A Rush song popped up on a playlist when I was on a road trip with my then girlfriend now wife...and she is always willing to listen to different types of music.  It was Spirit of Radio...and that 2nd verse came around, and I always think of that as such a great piece of writing, such a truth to power moment of righteousness.  And the line went by "One likes to believe in the freedom of music..."  And she said, "That's such a weird way to say that.  Who says 'one' like that.  It's so disconnected and impersonal".  And having heard that lyric countless times for 40 years, I hadn't really thought of it that way.  (And of course it made me also think of "one must put up barriers", another lyric that I think of as being among his best).  It was a bit of a moment of insight for me, because seeing this thing I take for granted and am so used to...seeing it from the outside was interesting, and only underlined that slightly removed feeling that his work has.  And again, I love a lot of it. 

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For me he is absolutely #1 and its not even close.  He started out writing lyrics based on sci-fi / fantasy (and did it well).  Then went more progy (and did it well).  Then went slightly more AOR is his writing (and got even better).  Then with Signals he really started to hit his stride.  Amazing given how good his lyrics were before that.  For me his very best albums were Power Windows, HYF & Presto.  Not a bad song on any of those 3 albums.  After a slight dip on RTB he came back with Counterparts which is just amazing.  Sort of an intellectual relationship album.  Really good lyrics.  He dropped of with T4E and VT but then came back with S&A which is loaded with wonderful lyrics.  CA was the end of his career and it still has songs that others would love to write - even though I think its far from being his best work.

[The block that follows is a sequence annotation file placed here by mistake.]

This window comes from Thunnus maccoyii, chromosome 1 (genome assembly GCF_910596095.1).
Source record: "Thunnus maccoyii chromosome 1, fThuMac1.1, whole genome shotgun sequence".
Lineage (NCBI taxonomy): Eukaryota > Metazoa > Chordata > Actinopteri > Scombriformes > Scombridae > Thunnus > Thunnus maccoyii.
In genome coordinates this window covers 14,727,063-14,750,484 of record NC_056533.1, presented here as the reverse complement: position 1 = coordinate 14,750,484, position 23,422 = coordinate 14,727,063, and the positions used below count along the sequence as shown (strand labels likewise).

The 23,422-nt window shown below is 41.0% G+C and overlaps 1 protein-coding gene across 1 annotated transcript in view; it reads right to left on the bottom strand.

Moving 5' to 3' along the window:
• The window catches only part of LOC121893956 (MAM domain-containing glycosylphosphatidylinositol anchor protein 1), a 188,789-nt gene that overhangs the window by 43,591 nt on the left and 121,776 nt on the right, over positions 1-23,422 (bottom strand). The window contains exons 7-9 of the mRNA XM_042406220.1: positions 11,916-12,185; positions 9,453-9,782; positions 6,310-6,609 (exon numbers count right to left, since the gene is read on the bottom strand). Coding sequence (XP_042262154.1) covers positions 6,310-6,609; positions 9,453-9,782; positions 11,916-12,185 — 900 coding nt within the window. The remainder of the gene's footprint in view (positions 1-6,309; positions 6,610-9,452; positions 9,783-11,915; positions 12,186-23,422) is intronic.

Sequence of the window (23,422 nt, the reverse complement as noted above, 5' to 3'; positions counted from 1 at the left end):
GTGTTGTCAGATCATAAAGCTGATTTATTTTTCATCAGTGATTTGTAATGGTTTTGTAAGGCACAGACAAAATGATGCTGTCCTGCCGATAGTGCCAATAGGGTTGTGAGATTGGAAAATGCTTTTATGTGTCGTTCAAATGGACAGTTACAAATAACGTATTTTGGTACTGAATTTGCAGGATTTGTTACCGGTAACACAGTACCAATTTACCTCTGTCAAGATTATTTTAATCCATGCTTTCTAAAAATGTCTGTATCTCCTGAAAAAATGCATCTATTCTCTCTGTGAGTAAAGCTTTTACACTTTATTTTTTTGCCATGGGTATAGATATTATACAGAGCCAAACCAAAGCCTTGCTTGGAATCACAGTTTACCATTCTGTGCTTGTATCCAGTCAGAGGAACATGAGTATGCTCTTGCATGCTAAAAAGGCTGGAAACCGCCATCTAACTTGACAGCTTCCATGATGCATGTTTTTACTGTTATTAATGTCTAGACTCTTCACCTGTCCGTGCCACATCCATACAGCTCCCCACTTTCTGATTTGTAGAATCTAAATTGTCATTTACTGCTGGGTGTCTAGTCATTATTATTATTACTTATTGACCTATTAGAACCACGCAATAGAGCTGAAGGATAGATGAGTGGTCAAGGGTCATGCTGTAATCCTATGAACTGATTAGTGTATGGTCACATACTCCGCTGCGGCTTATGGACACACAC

Nobody wrote so many good songs that touch me in so many ways over so many albums, years and decades.  Others might have moments of brilliance that match him but nobody did it as well or better for even close to as long as he did it.  At least that my reaction to his lyrics.  

Edited by TheAccountant
corrected some typo's
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Yes. He really has a way with words. He had some weak moments but his strong ones outweigh them in my view, and no brilliant musician is at their best 100% of the time. But his lyrics have had a profound impact on my life, especially Subdivisions, The Pass, Bravado, Afterimage....just to name a few top ones.